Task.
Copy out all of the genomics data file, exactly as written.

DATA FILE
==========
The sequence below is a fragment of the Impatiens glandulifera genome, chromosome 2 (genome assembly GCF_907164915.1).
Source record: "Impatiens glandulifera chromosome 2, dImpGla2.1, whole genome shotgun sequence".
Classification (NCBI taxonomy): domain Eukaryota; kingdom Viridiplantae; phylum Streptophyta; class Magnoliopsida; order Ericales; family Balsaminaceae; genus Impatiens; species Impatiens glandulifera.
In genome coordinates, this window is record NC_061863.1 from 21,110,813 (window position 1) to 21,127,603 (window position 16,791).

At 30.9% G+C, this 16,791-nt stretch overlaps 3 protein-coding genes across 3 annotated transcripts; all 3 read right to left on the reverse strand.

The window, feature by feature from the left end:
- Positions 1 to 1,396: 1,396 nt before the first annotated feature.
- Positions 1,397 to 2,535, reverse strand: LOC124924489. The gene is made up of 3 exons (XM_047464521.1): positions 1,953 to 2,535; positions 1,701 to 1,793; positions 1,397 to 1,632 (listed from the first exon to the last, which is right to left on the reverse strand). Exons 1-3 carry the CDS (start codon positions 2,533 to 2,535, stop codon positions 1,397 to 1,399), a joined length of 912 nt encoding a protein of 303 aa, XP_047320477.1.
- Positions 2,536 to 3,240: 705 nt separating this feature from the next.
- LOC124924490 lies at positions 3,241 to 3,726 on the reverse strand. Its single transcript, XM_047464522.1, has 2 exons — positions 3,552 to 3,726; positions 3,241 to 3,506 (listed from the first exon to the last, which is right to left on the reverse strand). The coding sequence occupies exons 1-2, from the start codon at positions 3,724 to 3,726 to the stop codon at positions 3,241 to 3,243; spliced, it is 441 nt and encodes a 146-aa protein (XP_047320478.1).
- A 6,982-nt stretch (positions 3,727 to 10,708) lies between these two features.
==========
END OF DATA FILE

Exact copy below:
The sequence below is a fragment of the Impatiens glandulifera genome, chromosome 2 (genome assembly GCF_907164915.1).
Source record: "Impatiens glandulifera chromosome 2, dImpGla2.1, whole genome shotgun sequence".
Classification (NCBI taxonomy): domain Eukaryota; kingdom Viridiplantae; phylum Streptophyta; class Magnoliopsida; order Ericales; family Balsaminaceae; genus Impatiens; species Impatiens glandulifera.
In genome coordinates, this window is record NC_061863.1 from 21,110,813 (window position 1) to 21,127,603 (window position 16,791).

At 30.9% G+C, this 16,791-nt stretch overlaps 3 protein-coding genes across 3 annotated transcripts; all 3 read right to left on the reverse strand.

The window, feature by feature from the left end:
- Positions 1 to 1,396: 1,396 nt before the first annotated feature.
- Positions 1,397 to 2,535, reverse strand: LOC124924489. The gene is made up of 3 exons (XM_047464521.1): positions 1,953 to 2,535; positions 1,701 to 1,793; positions 1,397 to 1,632 (listed from the first exon to the last, which is right to left on the reverse strand). Exons 1-3 carry the CDS (start codon positions 2,533 to 2,535, stop codon positions 1,397 to 1,399), a joined length of 912 nt encoding a protein of 303 aa, XP_047320477.1.
- Positions 2,536 to 3,240: 705 nt separating this feature from the next.
- LOC124924490 lies at positions 3,241 to 3,726 on the reverse strand. Its single transcript, XM_047464522.1, has 2 exons — positions 3,552 to 3,726; positions 3,241 to 3,506 (listed from the first exon to the last, which is right to left on the reverse strand). The coding sequence occupies exons 1-2, from the start codon at positions 3,724 to 3,726 to the stop codon at positions 3,241 to 3,243; spliced, it is 441 nt and encodes a 146-aa protein (XP_047320478.1).
- A 6,982-nt stretch (positions 3,727 to 10,708) lies between these two features.